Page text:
The liquid remaining after evaporation was then coated on to an acrylic substrate at a thickness of 50 μm. The coated substrate was then heated at 40° C. for one hour in an air oven, to enhance formation of the inorganic polymer network. The coated substrate was then irradiated for five minutes under a UV light having a power rating of 43.6 mW/cm2, to cure the organic monomer and yield the final composite material. This composite material had a 50% by weight ceramic loading, by virtue of the proportions of the inorganic monomer and organic monomer utilised in its preparation.
  • EXAMPLES 2 AND 3
  • [0083]
    Example 1 was repeated adjusting the amount of organic monomer to achieve inorganic loadings of 25% by weight (Example 2) and 75% by weight (Example 3). The 75% by weight loaded material was coated on to a polycarbonate substrate rather than an acrylic substrate.
  • EXAMPLES 4 AND 5
  • [0084]
    Example 1 was repeated substituting the organic monomer with a further UV-curable aliphatic urethane acrylate monomer, sold by Akcros Chemicals under product code 260GP25, in appropriate amounts to achieve inorganic loading of 25% (Example 4) and 50% by weight (Example 5). In Example 5, the inorganic sol was aged by heating at 80° C. for 5 days, rather than for 24 hours.
  • [0085]
    The hardness of the coated materials was measured using a scuff test.
  • [0000]
    Scuff Test
  • [0086]
    The scuff test is an in-house method for scouring samples. Two pieces of Scotchbrite® abrasive mat are secured to a metal plate and this arrangement is placed on the bit of a standard upright drill. The samples are fixed at a distance of 70 mm from the drill bit, the Scotchbrite material is rotated at 500 rpm, and contacts the sample over a distance of approximately 60 mm. The samples are scuffed for 10 second bursts, and examined until the first signs of abrasion are observed. The time taken for this is the measure of scuff resistance.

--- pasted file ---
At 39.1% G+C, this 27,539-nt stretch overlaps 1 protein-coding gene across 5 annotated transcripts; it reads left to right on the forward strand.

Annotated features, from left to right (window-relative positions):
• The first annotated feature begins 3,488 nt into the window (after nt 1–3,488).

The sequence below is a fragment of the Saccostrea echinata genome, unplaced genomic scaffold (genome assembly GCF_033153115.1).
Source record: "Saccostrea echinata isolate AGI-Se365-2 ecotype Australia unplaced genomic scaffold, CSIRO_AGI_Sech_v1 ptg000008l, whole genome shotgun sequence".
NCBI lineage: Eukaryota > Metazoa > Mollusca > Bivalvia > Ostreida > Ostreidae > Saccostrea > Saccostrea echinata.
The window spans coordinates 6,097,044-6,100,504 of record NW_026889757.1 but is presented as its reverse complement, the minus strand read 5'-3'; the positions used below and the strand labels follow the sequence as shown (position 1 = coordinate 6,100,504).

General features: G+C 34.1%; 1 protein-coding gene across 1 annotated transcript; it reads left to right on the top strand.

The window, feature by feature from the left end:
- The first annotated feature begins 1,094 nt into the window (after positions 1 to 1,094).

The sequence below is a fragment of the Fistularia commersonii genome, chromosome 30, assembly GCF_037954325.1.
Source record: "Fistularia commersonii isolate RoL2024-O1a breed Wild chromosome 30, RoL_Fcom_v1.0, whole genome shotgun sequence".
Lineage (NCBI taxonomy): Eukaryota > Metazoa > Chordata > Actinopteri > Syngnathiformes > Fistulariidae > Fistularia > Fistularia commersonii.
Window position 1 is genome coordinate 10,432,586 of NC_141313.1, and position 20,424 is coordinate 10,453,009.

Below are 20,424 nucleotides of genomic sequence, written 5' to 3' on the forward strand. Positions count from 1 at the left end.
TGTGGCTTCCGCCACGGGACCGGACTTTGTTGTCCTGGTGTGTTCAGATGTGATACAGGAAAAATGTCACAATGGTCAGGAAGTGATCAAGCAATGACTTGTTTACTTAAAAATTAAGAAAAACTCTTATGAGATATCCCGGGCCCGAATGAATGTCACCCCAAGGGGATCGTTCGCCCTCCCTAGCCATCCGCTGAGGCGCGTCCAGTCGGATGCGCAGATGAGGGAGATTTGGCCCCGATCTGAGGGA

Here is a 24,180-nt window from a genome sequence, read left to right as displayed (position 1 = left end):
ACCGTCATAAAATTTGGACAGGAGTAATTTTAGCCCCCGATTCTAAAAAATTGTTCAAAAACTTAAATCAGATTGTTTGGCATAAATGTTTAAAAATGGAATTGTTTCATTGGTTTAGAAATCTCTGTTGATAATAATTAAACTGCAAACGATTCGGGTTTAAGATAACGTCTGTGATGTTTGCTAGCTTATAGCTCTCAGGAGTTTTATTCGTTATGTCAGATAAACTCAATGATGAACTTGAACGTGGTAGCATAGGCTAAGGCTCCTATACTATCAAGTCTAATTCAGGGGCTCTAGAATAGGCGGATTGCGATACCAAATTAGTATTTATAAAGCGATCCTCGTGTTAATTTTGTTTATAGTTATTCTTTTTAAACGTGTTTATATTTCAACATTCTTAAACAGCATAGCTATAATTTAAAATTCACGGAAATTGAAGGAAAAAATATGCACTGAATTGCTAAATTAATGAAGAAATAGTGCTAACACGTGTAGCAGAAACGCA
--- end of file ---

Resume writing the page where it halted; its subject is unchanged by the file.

• [0087]
    Coated substrates made in accordance with Examples 1, 3 and 5 were evaluated by the scuff test, and compared with substrates coated with a number of commercially-available silicone hardcoats. The commercially-available silicone hardcoats are available from GE Bayer, and are marketed as: PHCS87—primeness, weatherable grade coating; AS4000—premium performance, abrasion resistant, weatherable hardcoat; and SHC1200—optical grade abrasion resistant hardcoat. These were coated onto polycarbonate substrates at thicknesses of between 5 and 10 μm.
  • [0088]
    The results are summarised in Table 1 below.
    TABLE 1
    Coating Scuff
    Coating Coating Substrate Primer Curing thickness resistance
    System Identity material Required Temperature (μm) (secs)
    Commercially PHC587 Polycarbonate No 130° C. 5-10 30
    available AS4000 Polycarbonate Yes 130° C. 5-10 60
    silicone SHC1200 Polycarbonate Yes 130° C. 5-10 600
    hardcoats
    (supplied by
    GE Bayer)
    Example 1 50% Acrylic No  80° C. 50 30
    inorganic
    in
    210TP30
    Example 3 75% Polycarbonate No  80° C. 50 60
    inorganic
    in
    210TP30
    Example 5 50% Acrylic No  80° C. 50 580
    inorganic
    in
    260GP25
  • [0089]
    The results illustrate that the coatings of the invention have similar hardness to, or better hardness than, the PHCS87 and AS4000 silicone hardcoats. While the coatings of the invention are not as hard as the SHC1200 silicone hardcoat, by varying the molar ratio of the inorganic network-forming species coatings can be achieved having superior hardness to this material and which are clear and uncracked, as illustrated below.
  • [0090]